What is Asynchronous Transfer Mode?
Hello, I’m Sourav Khanna and welcome to our today’s session on web technologies Part Four. Today I’m going to be discussing the difference between circuit-switched and packet switch networks. Then I’m going to move on to a discussion comparing frame-relay versus Asynchronous Transfer Mode. And then we’re going to conclude with multi-protocol Label Switching. There’s a whole lot of ground to cover, not a whole lot of time. Let’s go ahead and begin the session. Let’s begin this session by talking about circuit-switched and packet-switched networks.
Circuit switch networks
Circuit switch networks have a dedicated circuit between two endpoints that are used for communication. While setting up the circuit can only be used for communication between those ends. Circuit switch networks are most common in networks with leased line communication channels. They’re best used when there needs to be a fair amount of continuous data traffic between the two endpoints. In what circuit switch networks, there is only one path for the data to take.
On the other hand, in packet switch networks data is broken up into smaller chunks and moved through the network only to be reassembled at the other end. The data is routed using the destination address and the data may take different paths through the network that it’s travelling through. As a general rule, packet switch networks are less expensive to maintain.
Because the user doesn’t have to maintain a dedicated circuit 24 seven, they’re only paying for what they’re using. Now let’s talk about the differences between frame relay and Asynchronous Transfer Mode. Frame Relay is a wind technology in which variable-length packets are switched across the network. Frame Relay is less expensive than leased lines. But frame relay can be made to look like a leased line through virtual circuits or VCs.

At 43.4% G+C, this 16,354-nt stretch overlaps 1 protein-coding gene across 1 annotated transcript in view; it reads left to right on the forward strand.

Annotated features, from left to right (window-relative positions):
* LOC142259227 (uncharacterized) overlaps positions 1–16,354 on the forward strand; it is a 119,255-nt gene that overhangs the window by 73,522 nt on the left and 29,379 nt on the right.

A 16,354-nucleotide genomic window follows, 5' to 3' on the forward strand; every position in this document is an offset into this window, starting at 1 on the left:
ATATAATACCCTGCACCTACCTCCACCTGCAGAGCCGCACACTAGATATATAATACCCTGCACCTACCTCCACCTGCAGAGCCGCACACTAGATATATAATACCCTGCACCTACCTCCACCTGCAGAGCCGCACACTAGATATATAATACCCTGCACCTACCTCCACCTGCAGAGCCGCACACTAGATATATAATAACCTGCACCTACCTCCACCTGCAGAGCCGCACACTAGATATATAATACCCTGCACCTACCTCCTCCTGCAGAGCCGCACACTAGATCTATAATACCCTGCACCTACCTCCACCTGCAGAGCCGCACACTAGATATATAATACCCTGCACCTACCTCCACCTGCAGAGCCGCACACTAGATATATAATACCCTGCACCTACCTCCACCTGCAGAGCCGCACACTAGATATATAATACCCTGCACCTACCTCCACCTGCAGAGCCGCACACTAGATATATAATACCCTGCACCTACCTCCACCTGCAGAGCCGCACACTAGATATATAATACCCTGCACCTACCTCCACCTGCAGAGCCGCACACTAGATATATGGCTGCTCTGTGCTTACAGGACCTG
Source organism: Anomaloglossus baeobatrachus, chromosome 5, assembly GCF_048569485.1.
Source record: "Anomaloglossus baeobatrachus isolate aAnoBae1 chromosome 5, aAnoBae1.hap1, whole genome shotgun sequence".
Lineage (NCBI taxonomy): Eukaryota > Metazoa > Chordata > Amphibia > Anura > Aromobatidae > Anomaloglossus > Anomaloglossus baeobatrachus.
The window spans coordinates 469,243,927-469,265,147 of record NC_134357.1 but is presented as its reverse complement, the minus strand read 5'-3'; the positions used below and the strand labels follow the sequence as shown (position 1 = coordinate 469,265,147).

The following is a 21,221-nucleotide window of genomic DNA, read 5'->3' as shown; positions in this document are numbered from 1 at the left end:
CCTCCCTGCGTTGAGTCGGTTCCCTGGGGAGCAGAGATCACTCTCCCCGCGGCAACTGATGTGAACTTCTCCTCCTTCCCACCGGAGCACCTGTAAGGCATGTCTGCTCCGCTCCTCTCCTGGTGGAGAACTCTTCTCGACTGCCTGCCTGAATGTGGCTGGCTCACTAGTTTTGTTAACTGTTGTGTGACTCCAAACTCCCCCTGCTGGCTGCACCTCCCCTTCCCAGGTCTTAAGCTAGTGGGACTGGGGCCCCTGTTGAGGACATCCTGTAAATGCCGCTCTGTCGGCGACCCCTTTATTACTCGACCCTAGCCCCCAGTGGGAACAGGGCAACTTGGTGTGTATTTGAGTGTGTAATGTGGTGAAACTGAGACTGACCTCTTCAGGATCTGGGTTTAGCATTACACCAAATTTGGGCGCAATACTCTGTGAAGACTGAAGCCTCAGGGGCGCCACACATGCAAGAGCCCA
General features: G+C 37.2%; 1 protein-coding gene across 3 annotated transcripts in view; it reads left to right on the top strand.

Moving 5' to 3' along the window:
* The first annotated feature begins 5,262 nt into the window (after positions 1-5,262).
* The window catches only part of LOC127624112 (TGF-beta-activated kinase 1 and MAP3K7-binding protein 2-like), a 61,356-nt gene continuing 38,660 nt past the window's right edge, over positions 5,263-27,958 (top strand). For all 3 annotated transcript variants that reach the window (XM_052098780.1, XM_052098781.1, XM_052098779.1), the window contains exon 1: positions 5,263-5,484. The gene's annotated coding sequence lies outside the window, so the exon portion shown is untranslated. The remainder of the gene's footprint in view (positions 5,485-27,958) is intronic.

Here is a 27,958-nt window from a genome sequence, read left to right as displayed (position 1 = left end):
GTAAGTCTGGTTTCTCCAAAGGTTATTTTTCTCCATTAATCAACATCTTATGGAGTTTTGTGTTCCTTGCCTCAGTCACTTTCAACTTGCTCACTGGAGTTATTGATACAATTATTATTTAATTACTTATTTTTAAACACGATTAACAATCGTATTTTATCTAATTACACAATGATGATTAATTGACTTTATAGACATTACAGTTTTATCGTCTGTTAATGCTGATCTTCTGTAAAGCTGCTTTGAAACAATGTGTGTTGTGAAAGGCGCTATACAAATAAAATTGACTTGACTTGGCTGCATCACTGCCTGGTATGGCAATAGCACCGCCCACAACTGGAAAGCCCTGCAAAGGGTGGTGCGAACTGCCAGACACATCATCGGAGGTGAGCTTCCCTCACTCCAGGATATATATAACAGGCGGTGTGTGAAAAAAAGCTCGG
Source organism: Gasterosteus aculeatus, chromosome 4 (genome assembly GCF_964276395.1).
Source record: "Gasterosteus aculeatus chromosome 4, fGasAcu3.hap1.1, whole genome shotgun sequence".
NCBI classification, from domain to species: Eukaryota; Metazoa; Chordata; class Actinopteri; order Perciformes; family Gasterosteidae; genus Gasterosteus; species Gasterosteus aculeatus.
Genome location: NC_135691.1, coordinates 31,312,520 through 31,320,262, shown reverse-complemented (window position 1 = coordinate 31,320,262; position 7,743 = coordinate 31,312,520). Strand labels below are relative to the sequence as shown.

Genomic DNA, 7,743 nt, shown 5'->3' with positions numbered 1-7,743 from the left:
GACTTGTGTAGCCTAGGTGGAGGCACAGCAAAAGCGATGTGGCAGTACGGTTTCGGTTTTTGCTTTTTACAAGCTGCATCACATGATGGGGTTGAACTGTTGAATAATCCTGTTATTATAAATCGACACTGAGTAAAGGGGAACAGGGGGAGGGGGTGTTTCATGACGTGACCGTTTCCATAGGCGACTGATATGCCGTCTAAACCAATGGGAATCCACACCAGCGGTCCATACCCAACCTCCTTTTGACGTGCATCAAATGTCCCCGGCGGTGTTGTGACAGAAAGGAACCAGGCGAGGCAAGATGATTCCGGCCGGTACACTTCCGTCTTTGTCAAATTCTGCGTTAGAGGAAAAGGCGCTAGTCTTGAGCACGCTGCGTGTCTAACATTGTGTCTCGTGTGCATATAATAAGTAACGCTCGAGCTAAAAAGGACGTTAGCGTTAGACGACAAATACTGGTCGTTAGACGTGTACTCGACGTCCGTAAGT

Frame Relay Network
A-frame relay network will track a VC using a Data Link connection identifier to identify the end of the VC. There are two terms associated with frame relay that you should be aware of. The first is the access rate. That is the maximum speed of the Frame Relay interface. The other term is the committed information rate, the CIR, that’s the guaranteed bandwidth that a customer receives. So that’s the minimum speed of that frame relay network, the access rate may be higher, but the customer is always guaranteed the committed information rate.
Asynchronous Transfer Mode
Now let’s talk about Asynchronous Transfer Mode, also known as ATM. ATM is a wind technology in which fixed-length cells are switched across the network. These cells are always 53 bytes long. ATM can handle real-time voice and video because it’s very fast, but it has poor bandwidth utilization. The small cell size reduces the efficiency of the technology. But ATM is very fast even if it is inefficient. Common speeds on an ATM network are 51 points 84 megabits per second and 155.52 megabits per second. Let’s conclude with multiprotocol Label Switching. The acronym for multi-protocol Label Switching is MPLS. MPLS is a topology that’s growing in popularity.
Why? Because it’s scalable. Also, it is protocol independent MPLS that can be used to replace both frame-relay switching and ATM switching. It can be used to packet switch both frame relay and ATM network traffic. This allows MPLS to be used with both frame relay and ATM technologies. MPLS is often used to improve the quality of service and flow of network traffic. It uses a label edge router to add MPLS labels to incoming packets if they don’t have them. The label edge router then passes those packets onto a Label Switching router or LSR router. The LSR forwards those packets based on their MPLS labels to their final destination.
Now that concludes this session on when technologies Part Four, I talked about the differences between a circuit-switched and packet switch network. Then we moved on to frame relay versus Asynchronous Transfer Mode. And we concluded with a brief discussion on multi-protocol Label Switching.
In the next article, we will talk about Networking Cabling. For our previous articles on computer networking visit here.